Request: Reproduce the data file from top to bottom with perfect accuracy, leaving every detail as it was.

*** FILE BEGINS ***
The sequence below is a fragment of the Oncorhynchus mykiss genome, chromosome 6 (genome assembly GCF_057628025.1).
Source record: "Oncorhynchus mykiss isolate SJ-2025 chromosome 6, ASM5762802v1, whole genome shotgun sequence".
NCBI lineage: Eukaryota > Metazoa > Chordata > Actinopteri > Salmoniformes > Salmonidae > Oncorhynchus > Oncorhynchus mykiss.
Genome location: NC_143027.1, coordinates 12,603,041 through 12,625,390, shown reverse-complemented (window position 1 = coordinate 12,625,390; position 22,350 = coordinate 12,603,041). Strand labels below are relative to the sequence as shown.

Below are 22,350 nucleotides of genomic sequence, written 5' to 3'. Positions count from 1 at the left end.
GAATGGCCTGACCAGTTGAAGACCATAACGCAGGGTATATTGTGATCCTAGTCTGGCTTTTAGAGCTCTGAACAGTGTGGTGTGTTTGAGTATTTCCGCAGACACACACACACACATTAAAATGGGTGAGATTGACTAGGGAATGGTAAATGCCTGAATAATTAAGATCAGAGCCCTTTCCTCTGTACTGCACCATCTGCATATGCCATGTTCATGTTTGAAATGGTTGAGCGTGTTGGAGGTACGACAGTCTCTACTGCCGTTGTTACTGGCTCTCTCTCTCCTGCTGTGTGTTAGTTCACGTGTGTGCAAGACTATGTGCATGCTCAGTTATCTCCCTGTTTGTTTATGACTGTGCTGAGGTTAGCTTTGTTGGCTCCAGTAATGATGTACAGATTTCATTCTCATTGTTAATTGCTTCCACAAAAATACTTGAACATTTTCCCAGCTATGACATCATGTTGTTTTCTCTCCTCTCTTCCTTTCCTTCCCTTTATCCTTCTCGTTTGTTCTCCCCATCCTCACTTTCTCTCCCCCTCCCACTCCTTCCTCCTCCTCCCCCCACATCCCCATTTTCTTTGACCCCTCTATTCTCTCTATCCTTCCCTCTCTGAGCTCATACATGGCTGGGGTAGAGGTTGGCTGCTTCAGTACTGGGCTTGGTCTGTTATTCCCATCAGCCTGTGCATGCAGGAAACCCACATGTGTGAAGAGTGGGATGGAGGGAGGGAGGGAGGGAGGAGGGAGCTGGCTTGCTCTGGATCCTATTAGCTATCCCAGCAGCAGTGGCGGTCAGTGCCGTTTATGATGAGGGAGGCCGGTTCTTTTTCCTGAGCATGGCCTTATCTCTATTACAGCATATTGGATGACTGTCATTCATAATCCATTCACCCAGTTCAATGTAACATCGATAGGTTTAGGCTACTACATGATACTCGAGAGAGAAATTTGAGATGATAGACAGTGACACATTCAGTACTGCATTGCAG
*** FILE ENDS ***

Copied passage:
The sequence below is a fragment of the Oncorhynchus mykiss genome, chromosome 6 (genome assembly GCF_057628025.1).
Source record: "Oncorhynchus mykiss isolate SJ-2025 chromosome 6, ASM5762802v1, whole genome shotgun sequence".
NCBI lineage: Eukaryota > Metazoa > Chordata > Actinopteri > Salmoniformes > Salmonidae > Oncorhynchus > Oncorhynchus mykiss.
Genome location: NC_143027.1, coordinates 12,603,041 through 12,625,390, shown reverse-complemented (window position 1 = coordinate 12,625,390; position 22,350 = coordinate 12,603,041). Strand labels below are relative to the sequence as shown.

Below are 22,350 nucleotides of genomic sequence, written 5' to 3'. Positions count from 1 at the left end.
GAATGGCCTGACCAGTTGAAGACCATAACGCAGGGTATATTGTGATCCTAGTCTGGCTTTTAGAGCTCTGAACAGTGTGGTGTGTTTGAGTATTTCCGCAGACACACACACACACATTAAAATGGGTGAGATTGACTAGGGAATGGTAAATGCCTGAATAATTAAGATCAGAGCCCTTTCCTCTGTACTGCACCATCTGCATATGCCATGTTCATGTTTGAAATGGTTGAGCGTGTTGGAGGTACGACAGTCTCTACTGCCGTTGTTACTGGCTCTCTCTCTCCTGCTGTGTGTTAGTTCACGTGTGTGCAAGACTATGTGCATGCTCAGTTATCTCCCTGTTTGTTTATGACTGTGCTGAGGTTAGCTTTGTTGGCTCCAGTAATGATGTACAGATTTCATTCTCATTGTTAATTGCTTCCACAAAAATACTTGAACATTTTCCCAGCTATGACATCATGTTGTTTTCTCTCCTCTCTTCCTTTCCTTCCCTTTATCCTTCTCGTTTGTTCTCCCCATCCTCACTTTCTCTCCCCCTCCCACTCCTTCCTCCTCCTCCCCCCACATCCCCATTTTCTTTGACCCCTCTATTCTCTCTATCCTTCCCTCTCTGAGCTCATACATGGCTGGGGTAGAGGTTGGCTGCTTCAGTACTGGGCTTGGTCTGTTATTCCCATCAGCCTGTGCATGCAGGAAACCCACATGTGTGAAGAGTGGGATGGAGGGAGGGAGGGAGGGAGGAGGGAGCTGGCTTGCTCTGGATCCTATTAGCTATCCCAGCAGCAGTGGCGGTCAGTGCCGTTTATGATGAGGGAGGCCGGTTCTTTTTCCTGAGCATGGCCTTATCTCTATTACAGCATATTGGATGACTGTCATTCATAATCCATTCACCCAGTTCAATGTAACATCGATAGGTTTAGGCTACTACATGATACTCGAGAGAGAAATTTGAGATGATAGACAGTGACACATTCAGTACTGCATTGCAG